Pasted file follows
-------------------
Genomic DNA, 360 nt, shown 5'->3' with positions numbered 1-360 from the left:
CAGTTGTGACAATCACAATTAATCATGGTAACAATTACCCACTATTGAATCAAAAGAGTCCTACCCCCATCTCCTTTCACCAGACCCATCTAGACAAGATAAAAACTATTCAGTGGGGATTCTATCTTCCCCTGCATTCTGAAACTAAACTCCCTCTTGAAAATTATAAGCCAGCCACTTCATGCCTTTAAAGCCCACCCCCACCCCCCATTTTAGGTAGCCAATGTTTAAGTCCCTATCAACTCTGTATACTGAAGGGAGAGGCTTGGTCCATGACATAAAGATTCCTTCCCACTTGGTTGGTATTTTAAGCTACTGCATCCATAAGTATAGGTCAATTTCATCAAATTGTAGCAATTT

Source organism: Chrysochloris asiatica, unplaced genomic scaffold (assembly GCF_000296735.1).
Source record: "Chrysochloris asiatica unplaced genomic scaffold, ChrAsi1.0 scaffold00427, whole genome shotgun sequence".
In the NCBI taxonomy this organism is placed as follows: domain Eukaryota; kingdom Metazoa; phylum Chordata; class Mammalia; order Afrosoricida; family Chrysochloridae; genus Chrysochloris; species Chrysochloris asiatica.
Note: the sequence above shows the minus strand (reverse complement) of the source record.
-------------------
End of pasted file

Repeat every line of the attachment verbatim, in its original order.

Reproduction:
Genomic DNA, 360 nt, shown 5'->3' with positions numbered 1-360 from the left:
CAGTTGTGACAATCACAATTAATCATGGTAACAATTACCCACTATTGAATCAAAAGAGTCCTACCCCCATCTCCTTTCACCAGACCCATCTAGACAAGATAAAAACTATTCAGTGGGGATTCTATCTTCCCCTGCATTCTGAAACTAAACTCCCTCTTGAAAATTATAAGCCAGCCACTTCATGCCTTTAAAGCCCACCCCCACCCCCCATTTTAGGTAGCCAATGTTTAAGTCCCTATCAACTCTGTATACTGAAGGGAGAGGCTTGGTCCATGACATAAAGATTCCTTCCCACTTGGTTGGTATTTTAAGCTACTGCATCCATAAGTATAGGTCAATTTCATCAAATTGTAGCAATTT

Source organism: Chrysochloris asiatica, unplaced genomic scaffold (assembly GCF_000296735.1).
Source record: "Chrysochloris asiatica unplaced genomic scaffold, ChrAsi1.0 scaffold00427, whole genome shotgun sequence".
In the NCBI taxonomy this organism is placed as follows: domain Eukaryota; kingdom Metazoa; phylum Chordata; class Mammalia; order Afrosoricida; family Chrysochloridae; genus Chrysochloris; species Chrysochloris asiatica.
Note: the sequence above shows the minus strand (reverse complement) of the source record.